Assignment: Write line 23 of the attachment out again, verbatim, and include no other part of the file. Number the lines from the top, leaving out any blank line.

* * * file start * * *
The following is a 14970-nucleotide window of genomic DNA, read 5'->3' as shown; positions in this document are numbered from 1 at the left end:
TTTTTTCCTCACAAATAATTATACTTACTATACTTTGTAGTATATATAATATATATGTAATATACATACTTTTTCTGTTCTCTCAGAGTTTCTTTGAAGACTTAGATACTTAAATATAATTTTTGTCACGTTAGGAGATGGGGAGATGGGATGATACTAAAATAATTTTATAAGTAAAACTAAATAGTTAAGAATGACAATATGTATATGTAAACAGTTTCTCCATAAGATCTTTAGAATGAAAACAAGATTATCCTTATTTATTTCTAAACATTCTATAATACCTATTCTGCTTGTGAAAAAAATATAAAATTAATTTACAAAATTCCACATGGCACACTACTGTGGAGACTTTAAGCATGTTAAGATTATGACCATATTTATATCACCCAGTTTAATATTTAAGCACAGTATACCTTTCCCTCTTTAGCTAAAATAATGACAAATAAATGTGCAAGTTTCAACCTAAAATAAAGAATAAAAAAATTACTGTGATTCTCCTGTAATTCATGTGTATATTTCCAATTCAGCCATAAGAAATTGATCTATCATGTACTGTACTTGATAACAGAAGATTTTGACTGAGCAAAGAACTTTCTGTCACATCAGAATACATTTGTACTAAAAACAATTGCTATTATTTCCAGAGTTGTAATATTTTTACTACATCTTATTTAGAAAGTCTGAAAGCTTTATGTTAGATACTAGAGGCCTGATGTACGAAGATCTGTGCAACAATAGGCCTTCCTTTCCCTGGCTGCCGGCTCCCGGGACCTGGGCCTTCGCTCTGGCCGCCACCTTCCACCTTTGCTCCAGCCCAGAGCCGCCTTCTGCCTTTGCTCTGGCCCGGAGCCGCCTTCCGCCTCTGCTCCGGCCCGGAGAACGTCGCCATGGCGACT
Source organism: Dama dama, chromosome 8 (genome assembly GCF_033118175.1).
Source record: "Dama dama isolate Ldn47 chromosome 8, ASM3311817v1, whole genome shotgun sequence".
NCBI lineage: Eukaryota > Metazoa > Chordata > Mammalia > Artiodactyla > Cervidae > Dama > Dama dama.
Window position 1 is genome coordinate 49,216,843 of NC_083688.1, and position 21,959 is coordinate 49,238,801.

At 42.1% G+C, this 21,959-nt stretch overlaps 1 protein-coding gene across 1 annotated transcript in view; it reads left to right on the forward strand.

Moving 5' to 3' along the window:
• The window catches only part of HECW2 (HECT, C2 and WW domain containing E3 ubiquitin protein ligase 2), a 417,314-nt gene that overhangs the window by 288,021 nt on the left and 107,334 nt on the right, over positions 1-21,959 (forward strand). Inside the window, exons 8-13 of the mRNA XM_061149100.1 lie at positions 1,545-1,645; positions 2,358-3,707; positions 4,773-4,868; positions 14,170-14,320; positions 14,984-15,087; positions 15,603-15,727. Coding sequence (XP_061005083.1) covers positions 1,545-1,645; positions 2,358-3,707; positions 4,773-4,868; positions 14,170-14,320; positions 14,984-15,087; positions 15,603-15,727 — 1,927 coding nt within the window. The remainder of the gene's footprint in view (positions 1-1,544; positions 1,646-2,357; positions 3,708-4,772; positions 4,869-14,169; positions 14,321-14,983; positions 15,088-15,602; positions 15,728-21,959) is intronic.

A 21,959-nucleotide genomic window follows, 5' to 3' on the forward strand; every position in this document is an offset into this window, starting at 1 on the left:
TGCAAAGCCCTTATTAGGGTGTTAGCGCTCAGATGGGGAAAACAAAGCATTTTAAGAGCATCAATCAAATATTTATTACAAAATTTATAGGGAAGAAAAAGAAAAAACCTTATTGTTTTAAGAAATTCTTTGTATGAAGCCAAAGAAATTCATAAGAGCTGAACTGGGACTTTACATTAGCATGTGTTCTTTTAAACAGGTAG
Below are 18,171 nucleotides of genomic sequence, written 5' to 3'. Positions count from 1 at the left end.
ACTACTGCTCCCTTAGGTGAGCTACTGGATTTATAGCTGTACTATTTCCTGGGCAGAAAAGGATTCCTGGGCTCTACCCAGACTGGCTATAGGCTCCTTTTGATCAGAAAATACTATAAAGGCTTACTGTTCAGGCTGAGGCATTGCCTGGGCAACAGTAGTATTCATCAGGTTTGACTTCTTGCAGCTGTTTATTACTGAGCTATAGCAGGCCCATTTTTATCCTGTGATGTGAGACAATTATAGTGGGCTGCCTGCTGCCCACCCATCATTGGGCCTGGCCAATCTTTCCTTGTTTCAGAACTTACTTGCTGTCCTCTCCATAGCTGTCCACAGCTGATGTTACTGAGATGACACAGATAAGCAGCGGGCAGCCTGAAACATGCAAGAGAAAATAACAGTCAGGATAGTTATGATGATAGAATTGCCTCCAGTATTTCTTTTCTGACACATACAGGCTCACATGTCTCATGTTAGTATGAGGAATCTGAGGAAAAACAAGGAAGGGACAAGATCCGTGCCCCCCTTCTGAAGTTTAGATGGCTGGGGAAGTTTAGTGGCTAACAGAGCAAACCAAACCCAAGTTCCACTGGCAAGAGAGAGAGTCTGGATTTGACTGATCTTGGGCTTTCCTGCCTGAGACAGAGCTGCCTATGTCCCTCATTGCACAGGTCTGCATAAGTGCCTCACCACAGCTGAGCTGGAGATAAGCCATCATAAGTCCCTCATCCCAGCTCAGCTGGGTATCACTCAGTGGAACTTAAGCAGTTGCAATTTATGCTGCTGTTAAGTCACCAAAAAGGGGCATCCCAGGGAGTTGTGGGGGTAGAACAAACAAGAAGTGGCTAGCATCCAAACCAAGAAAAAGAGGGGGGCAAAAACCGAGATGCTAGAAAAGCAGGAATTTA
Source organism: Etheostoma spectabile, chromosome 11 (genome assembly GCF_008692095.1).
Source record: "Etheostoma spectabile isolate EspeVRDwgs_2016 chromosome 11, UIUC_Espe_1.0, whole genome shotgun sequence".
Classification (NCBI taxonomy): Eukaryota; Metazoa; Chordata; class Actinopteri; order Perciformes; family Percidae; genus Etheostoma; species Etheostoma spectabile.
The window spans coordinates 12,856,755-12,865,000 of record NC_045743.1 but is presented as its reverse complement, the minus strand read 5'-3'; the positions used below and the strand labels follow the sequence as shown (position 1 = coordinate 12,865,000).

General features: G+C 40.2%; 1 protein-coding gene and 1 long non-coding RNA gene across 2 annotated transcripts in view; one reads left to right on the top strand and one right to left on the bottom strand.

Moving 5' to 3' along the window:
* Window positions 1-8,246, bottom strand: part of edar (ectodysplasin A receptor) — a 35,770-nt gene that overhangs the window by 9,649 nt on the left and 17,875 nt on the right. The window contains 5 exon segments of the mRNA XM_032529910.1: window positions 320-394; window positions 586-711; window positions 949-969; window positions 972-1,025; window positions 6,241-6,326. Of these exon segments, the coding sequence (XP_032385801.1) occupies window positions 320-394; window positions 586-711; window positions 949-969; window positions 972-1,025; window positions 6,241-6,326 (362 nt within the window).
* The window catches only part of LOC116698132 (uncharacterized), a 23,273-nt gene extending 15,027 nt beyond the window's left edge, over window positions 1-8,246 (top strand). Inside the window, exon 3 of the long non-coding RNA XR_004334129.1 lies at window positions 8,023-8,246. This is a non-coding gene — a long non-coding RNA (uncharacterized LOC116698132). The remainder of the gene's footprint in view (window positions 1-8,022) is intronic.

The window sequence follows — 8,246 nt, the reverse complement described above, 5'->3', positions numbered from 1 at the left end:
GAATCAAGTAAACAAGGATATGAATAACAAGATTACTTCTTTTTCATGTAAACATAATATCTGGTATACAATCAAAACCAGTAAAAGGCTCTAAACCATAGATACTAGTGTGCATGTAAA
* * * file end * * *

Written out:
GAATCAAGTAAACAAGGATATGAATAACAAGATTACTTCTTTTTCATGTAAACATAATATCTGGTATACAATCAAAACCAGTAAAAGGCTCTAAACCATAGATACTAGTGTGCATGTAAA